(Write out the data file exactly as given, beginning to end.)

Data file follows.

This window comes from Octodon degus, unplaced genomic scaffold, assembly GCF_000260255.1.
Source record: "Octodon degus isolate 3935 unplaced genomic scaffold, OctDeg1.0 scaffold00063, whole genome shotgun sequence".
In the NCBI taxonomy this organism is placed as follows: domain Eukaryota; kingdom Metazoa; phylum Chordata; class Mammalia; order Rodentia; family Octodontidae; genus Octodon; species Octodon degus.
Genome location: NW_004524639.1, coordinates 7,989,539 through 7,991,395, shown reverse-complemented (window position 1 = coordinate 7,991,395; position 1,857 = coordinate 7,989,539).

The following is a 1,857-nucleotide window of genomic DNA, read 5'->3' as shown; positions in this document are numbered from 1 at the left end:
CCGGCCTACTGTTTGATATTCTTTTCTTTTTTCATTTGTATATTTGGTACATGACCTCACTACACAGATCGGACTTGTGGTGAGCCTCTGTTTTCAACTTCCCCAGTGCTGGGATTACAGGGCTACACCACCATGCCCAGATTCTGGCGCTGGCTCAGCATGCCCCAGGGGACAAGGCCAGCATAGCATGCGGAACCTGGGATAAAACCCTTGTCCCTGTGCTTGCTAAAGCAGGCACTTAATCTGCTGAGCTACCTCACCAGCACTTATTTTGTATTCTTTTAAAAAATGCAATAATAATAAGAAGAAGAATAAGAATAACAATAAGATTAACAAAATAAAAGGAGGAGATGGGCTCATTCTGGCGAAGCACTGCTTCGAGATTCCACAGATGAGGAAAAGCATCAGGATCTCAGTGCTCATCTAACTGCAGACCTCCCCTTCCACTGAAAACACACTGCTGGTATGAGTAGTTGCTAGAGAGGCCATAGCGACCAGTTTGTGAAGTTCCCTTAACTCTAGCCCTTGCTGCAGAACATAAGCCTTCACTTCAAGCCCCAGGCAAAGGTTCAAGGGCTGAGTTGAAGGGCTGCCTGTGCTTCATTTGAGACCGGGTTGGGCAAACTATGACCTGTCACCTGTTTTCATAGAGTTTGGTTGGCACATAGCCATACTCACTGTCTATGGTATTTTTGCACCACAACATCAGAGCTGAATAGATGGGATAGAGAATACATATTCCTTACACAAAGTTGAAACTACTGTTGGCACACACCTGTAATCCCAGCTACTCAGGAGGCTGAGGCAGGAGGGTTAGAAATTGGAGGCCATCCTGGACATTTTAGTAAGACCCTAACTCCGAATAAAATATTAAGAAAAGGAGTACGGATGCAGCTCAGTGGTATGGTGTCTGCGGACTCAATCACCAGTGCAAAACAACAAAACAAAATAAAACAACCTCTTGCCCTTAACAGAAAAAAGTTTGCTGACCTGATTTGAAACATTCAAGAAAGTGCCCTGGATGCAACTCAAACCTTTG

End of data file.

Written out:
This window comes from Octodon degus, unplaced genomic scaffold, assembly GCF_000260255.1.
Source record: "Octodon degus isolate 3935 unplaced genomic scaffold, OctDeg1.0 scaffold00063, whole genome shotgun sequence".
In the NCBI taxonomy this organism is placed as follows: domain Eukaryota; kingdom Metazoa; phylum Chordata; class Mammalia; order Rodentia; family Octodontidae; genus Octodon; species Octodon degus.
Genome location: NW_004524639.1, coordinates 7,989,539 through 7,991,395, shown reverse-complemented (window position 1 = coordinate 7,991,395; position 1,857 = coordinate 7,989,539).

The following is a 1,857-nucleotide window of genomic DNA, read 5'->3' as shown; positions in this document are numbered from 1 at the left end:
CCGGCCTACTGTTTGATATTCTTTTCTTTTTTCATTTGTATATTTGGTACATGACCTCACTACACAGATCGGACTTGTGGTGAGCCTCTGTTTTCAACTTCCCCAGTGCTGGGATTACAGGGCTACACCACCATGCCCAGATTCTGGCGCTGGCTCAGCATGCCCCAGGGGACAAGGCCAGCATAGCATGCGGAACCTGGGATAAAACCCTTGTCCCTGTGCTTGCTAAAGCAGGCACTTAATCTGCTGAGCTACCTCACCAGCACTTATTTTGTATTCTTTTAAAAAATGCAATAATAATAAGAAGAAGAATAAGAATAACAATAAGATTAACAAAATAAAAGGAGGAGATGGGCTCATTCTGGCGAAGCACTGCTTCGAGATTCCACAGATGAGGAAAAGCATCAGGATCTCAGTGCTCATCTAACTGCAGACCTCCCCTTCCACTGAAAACACACTGCTGGTATGAGTAGTTGCTAGAGAGGCCATAGCGACCAGTTTGTGAAGTTCCCTTAACTCTAGCCCTTGCTGCAGAACATAAGCCTTCACTTCAAGCCCCAGGCAAAGGTTCAAGGGCTGAGTTGAAGGGCTGCCTGTGCTTCATTTGAGACCGGGTTGGGCAAACTATGACCTGTCACCTGTTTTCATAGAGTTTGGTTGGCACATAGCCATACTCACTGTCTATGGTATTTTTGCACCACAACATCAGAGCTGAATAGATGGGATAGAGAATACATATTCCTTACACAAAGTTGAAACTACTGTTGGCACACACCTGTAATCCCAGCTACTCAGGAGGCTGAGGCAGGAGGGTTAGAAATTGGAGGCCATCCTGGACATTTTAGTAAGACCCTAACTCCGAATAAAATATTAAGAAAAGGAGTACGGATGCAGCTCAGTGGTATGGTGTCTGCGGACTCAATCACCAGTGCAAAACAACAAAACAAAATAAAACAACCTCTTGCCCTTAACAGAAAAAAGTTTGCTGACCTGATTTGAAACATTCAAGAAAGTGCCCTGGATGCAACTCAAACCTTTG